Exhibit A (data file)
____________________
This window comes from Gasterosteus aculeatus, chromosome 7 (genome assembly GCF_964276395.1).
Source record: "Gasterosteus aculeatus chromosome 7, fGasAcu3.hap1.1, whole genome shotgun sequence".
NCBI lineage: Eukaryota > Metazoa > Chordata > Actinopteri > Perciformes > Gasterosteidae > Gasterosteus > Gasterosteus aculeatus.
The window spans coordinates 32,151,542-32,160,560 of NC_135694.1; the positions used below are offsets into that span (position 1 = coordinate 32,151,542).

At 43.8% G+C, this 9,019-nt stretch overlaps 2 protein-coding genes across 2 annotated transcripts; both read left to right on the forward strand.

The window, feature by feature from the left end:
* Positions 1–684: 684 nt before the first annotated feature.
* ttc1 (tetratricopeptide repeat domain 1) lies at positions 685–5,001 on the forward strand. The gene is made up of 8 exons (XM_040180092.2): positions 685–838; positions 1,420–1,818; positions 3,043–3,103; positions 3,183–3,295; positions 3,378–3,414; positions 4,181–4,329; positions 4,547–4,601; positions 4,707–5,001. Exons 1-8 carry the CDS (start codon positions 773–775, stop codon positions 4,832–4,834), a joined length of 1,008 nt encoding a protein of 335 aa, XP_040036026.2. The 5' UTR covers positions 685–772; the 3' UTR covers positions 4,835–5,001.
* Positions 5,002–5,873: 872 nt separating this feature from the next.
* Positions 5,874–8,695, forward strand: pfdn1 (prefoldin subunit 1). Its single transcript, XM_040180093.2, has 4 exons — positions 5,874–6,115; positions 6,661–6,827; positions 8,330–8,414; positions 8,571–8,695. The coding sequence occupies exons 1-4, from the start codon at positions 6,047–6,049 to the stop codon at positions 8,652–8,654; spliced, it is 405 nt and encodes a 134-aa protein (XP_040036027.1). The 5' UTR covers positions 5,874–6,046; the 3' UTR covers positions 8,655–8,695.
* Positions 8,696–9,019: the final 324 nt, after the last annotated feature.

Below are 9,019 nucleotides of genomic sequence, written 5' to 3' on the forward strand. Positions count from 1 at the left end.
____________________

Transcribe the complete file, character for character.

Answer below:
This window comes from Gasterosteus aculeatus, chromosome 7 (genome assembly GCF_964276395.1).
Source record: "Gasterosteus aculeatus chromosome 7, fGasAcu3.hap1.1, whole genome shotgun sequence".
NCBI lineage: Eukaryota > Metazoa > Chordata > Actinopteri > Perciformes > Gasterosteidae > Gasterosteus > Gasterosteus aculeatus.
The window spans coordinates 32,151,542-32,160,560 of NC_135694.1; the positions used below are offsets into that span (position 1 = coordinate 32,151,542).

At 43.8% G+C, this 9,019-nt stretch overlaps 2 protein-coding genes across 2 annotated transcripts; both read left to right on the forward strand.

The window, feature by feature from the left end:
* Positions 1–684: 684 nt before the first annotated feature.
* ttc1 (tetratricopeptide repeat domain 1) lies at positions 685–5,001 on the forward strand. The gene is made up of 8 exons (XM_040180092.2): positions 685–838; positions 1,420–1,818; positions 3,043–3,103; positions 3,183–3,295; positions 3,378–3,414; positions 4,181–4,329; positions 4,547–4,601; positions 4,707–5,001. Exons 1-8 carry the CDS (start codon positions 773–775, stop codon positions 4,832–4,834), a joined length of 1,008 nt encoding a protein of 335 aa, XP_040036026.2. The 5' UTR covers positions 685–772; the 3' UTR covers positions 4,835–5,001.
* Positions 5,002–5,873: 872 nt separating this feature from the next.
* Positions 5,874–8,695, forward strand: pfdn1 (prefoldin subunit 1). Its single transcript, XM_040180093.2, has 4 exons — positions 5,874–6,115; positions 6,661–6,827; positions 8,330–8,414; positions 8,571–8,695. The coding sequence occupies exons 1-4, from the start codon at positions 6,047–6,049 to the stop codon at positions 8,652–8,654; spliced, it is 405 nt and encodes a 134-aa protein (XP_040036027.1). The 5' UTR covers positions 5,874–6,046; the 3' UTR covers positions 8,655–8,695.
* Positions 8,696–9,019: the final 324 nt, after the last annotated feature.

Below are 9,019 nucleotides of genomic sequence, written 5' to 3' on the forward strand. Positions count from 1 at the left end.